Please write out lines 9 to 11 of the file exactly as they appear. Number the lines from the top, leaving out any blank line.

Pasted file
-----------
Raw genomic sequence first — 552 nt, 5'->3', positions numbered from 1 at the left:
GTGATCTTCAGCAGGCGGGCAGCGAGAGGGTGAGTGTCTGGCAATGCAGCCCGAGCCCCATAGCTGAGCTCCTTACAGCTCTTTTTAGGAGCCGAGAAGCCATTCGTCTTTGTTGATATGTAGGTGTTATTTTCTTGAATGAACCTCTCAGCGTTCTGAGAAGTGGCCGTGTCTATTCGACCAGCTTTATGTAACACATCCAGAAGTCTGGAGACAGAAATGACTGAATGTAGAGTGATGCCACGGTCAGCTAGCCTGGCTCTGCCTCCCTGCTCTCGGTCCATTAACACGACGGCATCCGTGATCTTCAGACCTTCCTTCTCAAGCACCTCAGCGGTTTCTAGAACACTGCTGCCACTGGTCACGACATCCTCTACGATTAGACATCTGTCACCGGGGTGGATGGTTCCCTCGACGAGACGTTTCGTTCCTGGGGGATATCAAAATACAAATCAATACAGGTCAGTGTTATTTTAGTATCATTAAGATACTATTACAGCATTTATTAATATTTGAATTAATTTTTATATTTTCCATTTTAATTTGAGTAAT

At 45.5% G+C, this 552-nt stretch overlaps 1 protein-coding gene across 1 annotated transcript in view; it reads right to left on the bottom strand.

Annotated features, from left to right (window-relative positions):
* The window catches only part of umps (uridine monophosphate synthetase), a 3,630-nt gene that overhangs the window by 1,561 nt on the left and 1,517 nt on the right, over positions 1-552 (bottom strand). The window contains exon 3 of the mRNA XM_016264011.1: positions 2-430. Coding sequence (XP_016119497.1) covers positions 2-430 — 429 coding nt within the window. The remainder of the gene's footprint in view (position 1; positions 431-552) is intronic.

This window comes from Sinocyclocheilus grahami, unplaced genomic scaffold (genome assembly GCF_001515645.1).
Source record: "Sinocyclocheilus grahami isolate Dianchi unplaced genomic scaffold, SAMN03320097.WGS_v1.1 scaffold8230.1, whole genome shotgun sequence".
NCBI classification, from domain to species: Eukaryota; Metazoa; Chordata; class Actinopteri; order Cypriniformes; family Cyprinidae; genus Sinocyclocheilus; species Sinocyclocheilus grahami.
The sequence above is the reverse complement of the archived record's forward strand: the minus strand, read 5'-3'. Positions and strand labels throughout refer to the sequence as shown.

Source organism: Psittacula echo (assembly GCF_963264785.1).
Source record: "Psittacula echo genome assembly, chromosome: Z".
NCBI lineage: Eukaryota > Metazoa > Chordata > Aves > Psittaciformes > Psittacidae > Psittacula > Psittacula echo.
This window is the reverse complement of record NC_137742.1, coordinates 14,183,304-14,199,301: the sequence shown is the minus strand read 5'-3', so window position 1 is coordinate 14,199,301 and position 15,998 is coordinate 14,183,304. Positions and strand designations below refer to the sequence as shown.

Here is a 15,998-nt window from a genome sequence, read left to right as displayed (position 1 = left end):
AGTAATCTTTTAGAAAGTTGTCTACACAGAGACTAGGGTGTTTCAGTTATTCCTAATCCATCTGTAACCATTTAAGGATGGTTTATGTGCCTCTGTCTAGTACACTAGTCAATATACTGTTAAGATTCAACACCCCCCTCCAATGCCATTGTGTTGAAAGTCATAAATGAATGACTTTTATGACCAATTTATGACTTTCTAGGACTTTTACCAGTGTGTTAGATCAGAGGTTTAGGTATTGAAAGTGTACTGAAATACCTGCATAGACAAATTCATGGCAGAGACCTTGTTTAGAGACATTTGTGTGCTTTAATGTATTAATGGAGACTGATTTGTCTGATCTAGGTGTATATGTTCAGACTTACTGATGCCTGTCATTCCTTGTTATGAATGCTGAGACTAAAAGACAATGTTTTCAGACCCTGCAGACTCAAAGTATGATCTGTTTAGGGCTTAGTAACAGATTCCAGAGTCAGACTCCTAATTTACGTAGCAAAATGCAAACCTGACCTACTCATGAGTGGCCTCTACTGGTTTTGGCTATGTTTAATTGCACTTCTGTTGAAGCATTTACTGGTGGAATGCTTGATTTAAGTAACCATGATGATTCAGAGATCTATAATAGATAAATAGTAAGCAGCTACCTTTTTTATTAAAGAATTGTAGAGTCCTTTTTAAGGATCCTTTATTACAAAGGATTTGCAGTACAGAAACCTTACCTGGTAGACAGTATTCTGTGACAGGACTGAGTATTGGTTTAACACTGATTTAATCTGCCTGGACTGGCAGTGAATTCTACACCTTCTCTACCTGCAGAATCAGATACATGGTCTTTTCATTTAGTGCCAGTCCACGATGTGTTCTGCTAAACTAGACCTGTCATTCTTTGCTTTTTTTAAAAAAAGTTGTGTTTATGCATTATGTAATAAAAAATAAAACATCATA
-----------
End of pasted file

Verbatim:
The sequence above is the reverse complement of the archived record's forward strand: the minus strand, read 5'-3'. Positions and strand labels throughout refer to the sequence as shown.

Source organism: Psittacula echo (assembly GCF_963264785.1).
Source record: "Psittacula echo genome assembly, chromosome: Z".